Caucuses really are a pretty loopy way to choose a Presidential candidate. At least, caucuses run the way they are across the USA are. On the other hand, that permits entertaining pieces such as this one by Paul Campos, who reports for The New Republic on his experience in Colorado:
February 1: I email Barack Obama'sColorado campaign site, asking for information on which caucus I should attend. Although I write a syndicated column that often deals with presidential politics, I've never been to a caucus, or for that matter participated in a political campaign. And my lifetime financial contributions to politicians consist of writing a $50 check to John Kerry in the summer of 2004.But I've taken a liking to Obama, and have decided I should overcome my natural inertia and at least go to the caucus. I originally supported John Edwards, and my enthusiasm for Obama is still rather tepid. I also find the demonization of Hillary Clinton extremely annoying, to the point where I'm sometimes almost tempted to support her instead. Still, Obama's early opposition to the war tips the scales in his favor. It's true the prospect of spending a couple of hours in an elementary school gym--possibly being forced to listen to various lunatics ranting about the 9/11 conspiracy or how we should vote for Ralph Nader--fills me with dread. But I'm willing to take that chance.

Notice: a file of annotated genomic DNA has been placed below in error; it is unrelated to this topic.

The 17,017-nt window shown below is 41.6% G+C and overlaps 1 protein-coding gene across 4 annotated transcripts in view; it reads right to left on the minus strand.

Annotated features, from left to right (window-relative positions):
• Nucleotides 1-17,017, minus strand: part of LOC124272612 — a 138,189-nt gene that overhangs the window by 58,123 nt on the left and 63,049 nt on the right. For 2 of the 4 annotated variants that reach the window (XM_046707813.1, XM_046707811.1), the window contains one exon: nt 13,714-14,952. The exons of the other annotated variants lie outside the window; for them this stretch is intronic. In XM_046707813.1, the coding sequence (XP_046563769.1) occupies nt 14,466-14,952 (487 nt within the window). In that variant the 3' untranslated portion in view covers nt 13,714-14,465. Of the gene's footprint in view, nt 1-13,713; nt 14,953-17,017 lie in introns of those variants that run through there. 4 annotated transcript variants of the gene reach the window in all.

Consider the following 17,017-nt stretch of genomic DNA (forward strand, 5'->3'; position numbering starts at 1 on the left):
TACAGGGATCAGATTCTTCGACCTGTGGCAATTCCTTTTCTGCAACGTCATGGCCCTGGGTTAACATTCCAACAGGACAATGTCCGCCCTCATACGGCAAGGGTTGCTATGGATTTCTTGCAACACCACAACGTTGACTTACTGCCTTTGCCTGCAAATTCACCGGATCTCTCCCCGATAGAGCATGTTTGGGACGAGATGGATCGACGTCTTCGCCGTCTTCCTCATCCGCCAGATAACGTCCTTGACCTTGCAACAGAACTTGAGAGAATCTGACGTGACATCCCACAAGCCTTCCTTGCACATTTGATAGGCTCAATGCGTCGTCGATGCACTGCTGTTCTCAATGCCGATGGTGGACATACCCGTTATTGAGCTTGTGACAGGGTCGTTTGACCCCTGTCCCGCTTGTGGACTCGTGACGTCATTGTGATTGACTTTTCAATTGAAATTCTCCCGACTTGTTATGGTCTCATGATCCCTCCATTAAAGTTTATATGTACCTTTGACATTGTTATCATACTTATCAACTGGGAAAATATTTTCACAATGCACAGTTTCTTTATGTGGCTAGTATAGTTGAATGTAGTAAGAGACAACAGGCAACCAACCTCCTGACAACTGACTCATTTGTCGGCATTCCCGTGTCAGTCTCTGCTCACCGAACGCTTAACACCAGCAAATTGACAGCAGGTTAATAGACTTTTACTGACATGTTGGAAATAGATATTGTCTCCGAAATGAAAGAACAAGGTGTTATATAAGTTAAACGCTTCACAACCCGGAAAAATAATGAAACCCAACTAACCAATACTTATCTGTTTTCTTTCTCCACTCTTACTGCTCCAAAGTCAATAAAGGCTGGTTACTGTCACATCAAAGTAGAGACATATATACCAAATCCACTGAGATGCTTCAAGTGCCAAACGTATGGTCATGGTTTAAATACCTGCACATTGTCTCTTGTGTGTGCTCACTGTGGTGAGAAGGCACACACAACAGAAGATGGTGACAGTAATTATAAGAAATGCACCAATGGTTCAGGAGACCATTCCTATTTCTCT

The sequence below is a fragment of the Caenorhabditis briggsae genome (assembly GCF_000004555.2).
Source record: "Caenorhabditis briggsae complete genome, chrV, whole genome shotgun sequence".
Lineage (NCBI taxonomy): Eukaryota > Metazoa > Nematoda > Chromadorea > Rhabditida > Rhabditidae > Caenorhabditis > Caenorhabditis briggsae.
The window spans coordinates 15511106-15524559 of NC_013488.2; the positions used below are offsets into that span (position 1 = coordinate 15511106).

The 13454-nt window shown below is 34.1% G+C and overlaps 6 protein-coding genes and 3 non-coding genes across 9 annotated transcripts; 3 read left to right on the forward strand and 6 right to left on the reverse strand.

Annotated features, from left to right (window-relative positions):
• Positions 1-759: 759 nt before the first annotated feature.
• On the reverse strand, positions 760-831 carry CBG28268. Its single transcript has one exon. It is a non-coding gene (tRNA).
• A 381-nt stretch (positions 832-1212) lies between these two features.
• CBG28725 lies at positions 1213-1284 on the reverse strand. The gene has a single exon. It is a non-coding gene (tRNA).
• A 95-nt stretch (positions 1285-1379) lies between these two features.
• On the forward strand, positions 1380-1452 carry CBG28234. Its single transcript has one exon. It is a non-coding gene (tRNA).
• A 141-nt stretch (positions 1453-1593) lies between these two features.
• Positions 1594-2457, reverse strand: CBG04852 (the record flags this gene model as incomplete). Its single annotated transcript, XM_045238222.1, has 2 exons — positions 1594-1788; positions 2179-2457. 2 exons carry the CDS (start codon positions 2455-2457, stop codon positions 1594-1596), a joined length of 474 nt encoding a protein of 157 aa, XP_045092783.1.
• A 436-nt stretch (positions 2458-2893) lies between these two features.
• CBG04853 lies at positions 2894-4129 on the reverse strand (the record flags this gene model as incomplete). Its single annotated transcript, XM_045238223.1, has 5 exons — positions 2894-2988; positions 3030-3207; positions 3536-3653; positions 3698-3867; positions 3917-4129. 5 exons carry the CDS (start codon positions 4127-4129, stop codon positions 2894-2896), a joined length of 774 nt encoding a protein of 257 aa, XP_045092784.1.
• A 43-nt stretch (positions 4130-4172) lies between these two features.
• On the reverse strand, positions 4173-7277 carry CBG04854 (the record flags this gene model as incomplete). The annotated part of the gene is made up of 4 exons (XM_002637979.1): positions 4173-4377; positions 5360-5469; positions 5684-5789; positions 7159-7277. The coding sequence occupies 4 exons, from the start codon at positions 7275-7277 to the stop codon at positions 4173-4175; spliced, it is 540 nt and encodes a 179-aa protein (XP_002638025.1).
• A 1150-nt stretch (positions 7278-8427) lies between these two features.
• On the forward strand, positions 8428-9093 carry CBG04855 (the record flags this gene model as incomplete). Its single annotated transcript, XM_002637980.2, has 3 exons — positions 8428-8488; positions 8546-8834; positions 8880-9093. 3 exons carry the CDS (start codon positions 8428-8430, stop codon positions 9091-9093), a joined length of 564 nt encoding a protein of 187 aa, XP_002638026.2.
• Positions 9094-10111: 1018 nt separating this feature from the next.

February 4: I receive a package from Obama For America. I assume it's just campaign literature so I don't open it until the next morning.February 5, 8 a.m.: "Dear Paul Campos: As a Precinct Captain you will be playing a crucial role at tonight's caucus. Your training has prepared you for the most common issues that you are likely to encounter, but you can call this number if you run into any unexpected problems." This would seem to merit a phone call. I leave a voice message. Precinct Captain? That sounds like it requires knowing something about what's supposed to happen tonight. Obviously there's been a serious mistake. Please call back.